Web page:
Everyone and their dog seems to be saying positive things about 'Guardians of the Galaxy', enough that I started actually looking forward to seeing it. That's not like me, because I'm nowhere near the Marvel fan that the rest of the world seems to have gleefully become. I'm much more into pulp adventure than comic books and want to see good old fashioned thrills over CGI-bound superhero nonsense.
That doesn't mean I can't enjoy Marvel movies when the family makes me watch them. They're usually well made and some, most obviously 'The Avengers', are superhero movies done very right, popcorn flicks but ones that don't leave a bad taste. I'm merely one of those heretics who doesn't believe that Robert Downey Jr walks on water and don't even get me started about 'Thor'. I'll happily argue that it's the biggest waste of major talent since 'The Phantom Menace'. I cringe even thinking about it.
It won't be surprising to find that my favourite Marvels are the ones that aren't superhero movies. I loved the first 'Captain America', for example, which is really a pulp war movie, my sort of action flick, especially given its period setting during World War II. If history has taught us anything, it's that Nazi soldiers are only outranked as movie bad guys by Nazi zombies.
And I found that I loved 'Guardians of the Galaxy', which is further from a superhero movie than I could ever have imagined from Marvel. That statement alone is enough to make me happier about the future state of American blockbusters. This is a good old-fashioned pulp adventure story, a ripping yarn that thrives on action but builds from its characters up, a space opera with production design that knowingly references golden era sci-fi.
It's hard to pin down exactly what works best, because there are many things working in tandem here, but I'd bet it's the way the characters are handled. The team of the title ends up numbering five, four of which are antiheroes who are not, shall we say, at their best when we first meet them and the fifth of which is a vaguely humanoid tree whose inner self is a little harder to fathom, given that its only dialogue is 'I am Groot'. He's the Hodor of space.
The leader is Peter Quill, because he's the one who comes from Earth. The slowest scene of the film is the first one, as he struggles to say goodbye to his mother, who's dying of cancer in a hospital bed, and rushes outside only to be captured by a passing UFO. He grows up with the Ravagers, a team of wreckers led by Michael Rooker painted blue. As an adult, we first see him betraying them in an Indiana Jones in space sequence. The jungles of South America become the abandoned planet of Morag, the tech is full of space age imagination and he ends up with a mysterious metal orb rather than a stone idol, but it's just the same underneath. He calls himself Starlord, but nobody's heard of him, a very nice touch.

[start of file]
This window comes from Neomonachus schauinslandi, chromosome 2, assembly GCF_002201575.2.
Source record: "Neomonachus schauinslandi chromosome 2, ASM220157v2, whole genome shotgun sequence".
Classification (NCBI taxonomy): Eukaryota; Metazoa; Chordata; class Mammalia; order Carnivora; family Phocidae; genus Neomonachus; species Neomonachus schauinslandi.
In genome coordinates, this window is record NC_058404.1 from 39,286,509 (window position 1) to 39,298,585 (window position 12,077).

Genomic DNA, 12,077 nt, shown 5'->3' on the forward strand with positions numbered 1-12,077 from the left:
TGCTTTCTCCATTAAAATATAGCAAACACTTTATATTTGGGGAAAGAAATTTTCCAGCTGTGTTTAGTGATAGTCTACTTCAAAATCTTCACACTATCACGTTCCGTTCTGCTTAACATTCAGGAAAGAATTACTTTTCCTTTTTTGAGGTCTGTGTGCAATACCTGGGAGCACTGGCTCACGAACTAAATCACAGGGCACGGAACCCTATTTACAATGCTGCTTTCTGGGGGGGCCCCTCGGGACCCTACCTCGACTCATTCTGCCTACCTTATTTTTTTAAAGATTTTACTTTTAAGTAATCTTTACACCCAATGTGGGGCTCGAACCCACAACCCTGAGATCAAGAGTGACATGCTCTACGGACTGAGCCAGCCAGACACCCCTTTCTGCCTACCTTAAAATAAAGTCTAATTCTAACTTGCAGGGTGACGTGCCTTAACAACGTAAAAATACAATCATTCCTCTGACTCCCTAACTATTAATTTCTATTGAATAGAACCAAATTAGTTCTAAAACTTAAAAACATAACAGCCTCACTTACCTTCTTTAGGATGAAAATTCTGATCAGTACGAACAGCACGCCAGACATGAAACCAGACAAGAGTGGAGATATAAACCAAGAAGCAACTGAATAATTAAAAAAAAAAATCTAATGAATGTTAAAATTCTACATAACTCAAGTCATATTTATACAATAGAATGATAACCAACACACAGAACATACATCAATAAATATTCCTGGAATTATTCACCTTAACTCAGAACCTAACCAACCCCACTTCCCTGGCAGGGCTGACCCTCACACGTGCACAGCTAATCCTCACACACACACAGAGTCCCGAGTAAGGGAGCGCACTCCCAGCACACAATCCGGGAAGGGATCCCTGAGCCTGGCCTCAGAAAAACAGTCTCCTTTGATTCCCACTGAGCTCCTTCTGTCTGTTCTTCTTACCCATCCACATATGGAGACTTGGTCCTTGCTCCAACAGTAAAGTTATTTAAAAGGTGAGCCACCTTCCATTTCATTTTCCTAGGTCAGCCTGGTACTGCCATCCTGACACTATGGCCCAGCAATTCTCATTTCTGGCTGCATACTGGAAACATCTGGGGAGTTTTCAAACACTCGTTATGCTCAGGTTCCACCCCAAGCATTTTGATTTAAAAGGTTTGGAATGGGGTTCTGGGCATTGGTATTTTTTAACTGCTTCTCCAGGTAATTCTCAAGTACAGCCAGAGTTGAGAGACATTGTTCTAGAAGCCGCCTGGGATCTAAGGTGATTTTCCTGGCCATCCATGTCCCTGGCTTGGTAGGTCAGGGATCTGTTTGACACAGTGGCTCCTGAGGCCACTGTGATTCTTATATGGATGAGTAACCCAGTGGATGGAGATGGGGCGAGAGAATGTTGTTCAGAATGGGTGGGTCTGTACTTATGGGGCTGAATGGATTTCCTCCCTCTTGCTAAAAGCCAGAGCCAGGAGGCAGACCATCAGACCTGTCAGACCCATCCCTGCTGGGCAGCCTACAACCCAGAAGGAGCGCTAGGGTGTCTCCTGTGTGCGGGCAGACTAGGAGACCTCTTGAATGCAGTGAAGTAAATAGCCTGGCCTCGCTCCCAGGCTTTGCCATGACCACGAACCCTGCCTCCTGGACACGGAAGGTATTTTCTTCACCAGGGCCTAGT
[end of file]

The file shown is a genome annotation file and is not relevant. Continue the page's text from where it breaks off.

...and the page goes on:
If he's the latest in a long line of lovable spaceship flying rogues, he carries more old school arrogance than Han Solo or Captain Mal. Actor Chris Pratt suggested that he was a mix of Solo and Marty McFly, but I felt his personality is more reminiscent of Slippery Jim diGriz, the Stainless Steel Rat, who came often to mind here as a common source for attributes belonging to a number of characters.
The genetically modified Rocket Raccoon has a lot of him too. He's a glorious wildcard who plays rather like Danny DeVito playing Jim diGriz, because he has the mouth (and let's face it, half the height) of the former but the ingenuity of the latter. Add to that a homicidal streak reminiscent of Jim's wife Angelina and we have a character who would deserve his own movies if he wasn't so much fun in this company. This is the character who could have gone most horribly wrong in the script and the design, especially as Bradley Cooper plays him like Joe Pesci in 'Goodfellas', always ready to fly off the handle in an insanely violent manner, but he's probably the most engaging of the group, however inappropriately he treats cripples.
Groot, the humanoid tree, is Rocket's sidekick, who again is a pitfall avoided. He could have become a nothing character, but he's strongly written to have a drive and meaning all of his own. A good deal of Groot's success is due to Vin Diesel, who does a superb job voicing him. Sure, he only has one line but he repeats it a lot, each time with a different intonation. I never thought of Diesel as an actor, but this is the best I've ever seen him.